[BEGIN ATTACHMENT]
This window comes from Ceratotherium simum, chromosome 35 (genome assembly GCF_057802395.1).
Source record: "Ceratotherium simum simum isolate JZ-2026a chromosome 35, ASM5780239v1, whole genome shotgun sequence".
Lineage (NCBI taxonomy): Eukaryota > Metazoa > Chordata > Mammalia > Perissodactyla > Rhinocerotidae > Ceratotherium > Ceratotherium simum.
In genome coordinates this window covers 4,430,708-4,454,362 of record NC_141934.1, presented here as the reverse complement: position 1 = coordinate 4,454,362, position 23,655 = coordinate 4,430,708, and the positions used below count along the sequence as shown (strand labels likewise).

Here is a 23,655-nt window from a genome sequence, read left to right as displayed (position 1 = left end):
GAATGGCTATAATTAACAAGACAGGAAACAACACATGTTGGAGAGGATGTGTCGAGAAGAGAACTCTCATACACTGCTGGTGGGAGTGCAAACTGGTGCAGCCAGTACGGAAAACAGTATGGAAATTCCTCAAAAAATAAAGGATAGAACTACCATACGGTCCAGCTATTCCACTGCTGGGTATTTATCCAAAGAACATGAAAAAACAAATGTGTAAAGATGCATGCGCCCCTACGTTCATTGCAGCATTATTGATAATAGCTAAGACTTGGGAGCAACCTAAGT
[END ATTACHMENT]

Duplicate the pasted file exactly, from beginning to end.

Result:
This window comes from Ceratotherium simum, chromosome 35 (genome assembly GCF_057802395.1).
Source record: "Ceratotherium simum simum isolate JZ-2026a chromosome 35, ASM5780239v1, whole genome shotgun sequence".
Lineage (NCBI taxonomy): Eukaryota > Metazoa > Chordata > Mammalia > Perissodactyla > Rhinocerotidae > Ceratotherium > Ceratotherium simum.
In genome coordinates this window covers 4,430,708-4,454,362 of record NC_141934.1, presented here as the reverse complement: position 1 = coordinate 4,454,362, position 23,655 = coordinate 4,430,708, and the positions used below count along the sequence as shown (strand labels likewise).

Here is a 23,655-nt window from a genome sequence, read left to right as displayed (position 1 = left end):
GAATGGCTATAATTAACAAGACAGGAAACAACACATGTTGGAGAGGATGTGTCGAGAAGAGAACTCTCATACACTGCTGGTGGGAGTGCAAACTGGTGCAGCCAGTACGGAAAACAGTATGGAAATTCCTCAAAAAATAAAGGATAGAACTACCATACGGTCCAGCTATTCCACTGCTGGGTATTTATCCAAAGAACATGAAAAAACAAATGTGTAAAGATGCATGCGCCCCTACGTTCATTGCAGCATTATTGATAATAGCTAAGACTTGGGAGCAACCTAAGT